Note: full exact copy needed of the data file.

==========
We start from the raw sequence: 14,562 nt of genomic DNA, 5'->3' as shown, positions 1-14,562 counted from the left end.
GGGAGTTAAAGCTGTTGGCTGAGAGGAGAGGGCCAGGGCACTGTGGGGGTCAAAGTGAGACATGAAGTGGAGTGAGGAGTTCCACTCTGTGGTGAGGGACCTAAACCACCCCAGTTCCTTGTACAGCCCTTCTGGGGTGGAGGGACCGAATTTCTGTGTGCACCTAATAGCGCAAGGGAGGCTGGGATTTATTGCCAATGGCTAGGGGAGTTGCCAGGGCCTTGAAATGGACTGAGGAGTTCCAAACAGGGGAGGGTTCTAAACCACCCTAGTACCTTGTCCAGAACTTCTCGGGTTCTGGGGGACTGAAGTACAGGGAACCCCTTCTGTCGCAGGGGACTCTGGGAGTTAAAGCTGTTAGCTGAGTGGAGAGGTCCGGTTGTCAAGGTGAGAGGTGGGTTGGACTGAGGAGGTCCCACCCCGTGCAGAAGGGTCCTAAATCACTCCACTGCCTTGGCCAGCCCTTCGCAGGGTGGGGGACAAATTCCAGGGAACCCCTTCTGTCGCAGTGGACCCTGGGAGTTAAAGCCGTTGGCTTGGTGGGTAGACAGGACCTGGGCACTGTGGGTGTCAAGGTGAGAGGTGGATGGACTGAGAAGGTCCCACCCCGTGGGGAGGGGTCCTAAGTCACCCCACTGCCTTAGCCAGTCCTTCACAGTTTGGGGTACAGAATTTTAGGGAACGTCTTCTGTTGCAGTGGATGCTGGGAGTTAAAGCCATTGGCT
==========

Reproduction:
We start from the raw sequence: 14,562 nt of genomic DNA, 5'->3' as shown, positions 1-14,562 counted from the left end.
GGGAGTTAAAGCTGTTGGCTGAGAGGAGAGGGCCAGGGCACTGTGGGGGTCAAAGTGAGACATGAAGTGGAGTGAGGAGTTCCACTCTGTGGTGAGGGACCTAAACCACCCCAGTTCCTTGTACAGCCCTTCTGGGGTGGAGGGACCGAATTTCTGTGTGCACCTAATAGCGCAAGGGAGGCTGGGATTTATTGCCAATGGCTAGGGGAGTTGCCAGGGCCTTGAAATGGACTGAGGAGTTCCAAACAGGGGAGGGTTCTAAACCACCCTAGTACCTTGTCCAGAACTTCTCGGGTTCTGGGGGACTGAAGTACAGGGAACCCCTTCTGTCGCAGGGGACTCTGGGAGTTAAAGCTGTTAGCTGAGTGGAGAGGTCCGGTTGTCAAGGTGAGAGGTGGGTTGGACTGAGGAGGTCCCACCCCGTGCAGAAGGGTCCTAAATCACTCCACTGCCTTGGCCAGCCCTTCGCAGGGTGGGGGACAAATTCCAGGGAACCCCTTCTGTCGCAGTGGACCCTGGGAGTTAAAGCCGTTGGCTTGGTGGGTAGACAGGACCTGGGCACTGTGGGTGTCAAGGTGAGAGGTGGATGGACTGAGAAGGTCCCACCCCGTGGGGAGGGGTCCTAAGTCACCCCACTGCCTTAGCCAGTCCTTCACAGTTTGGGGTACAGAATTTTAGGGAACGTCTTCTGTTGCAGTGGATGCTGGGAGTTAAAGCCATTGGCT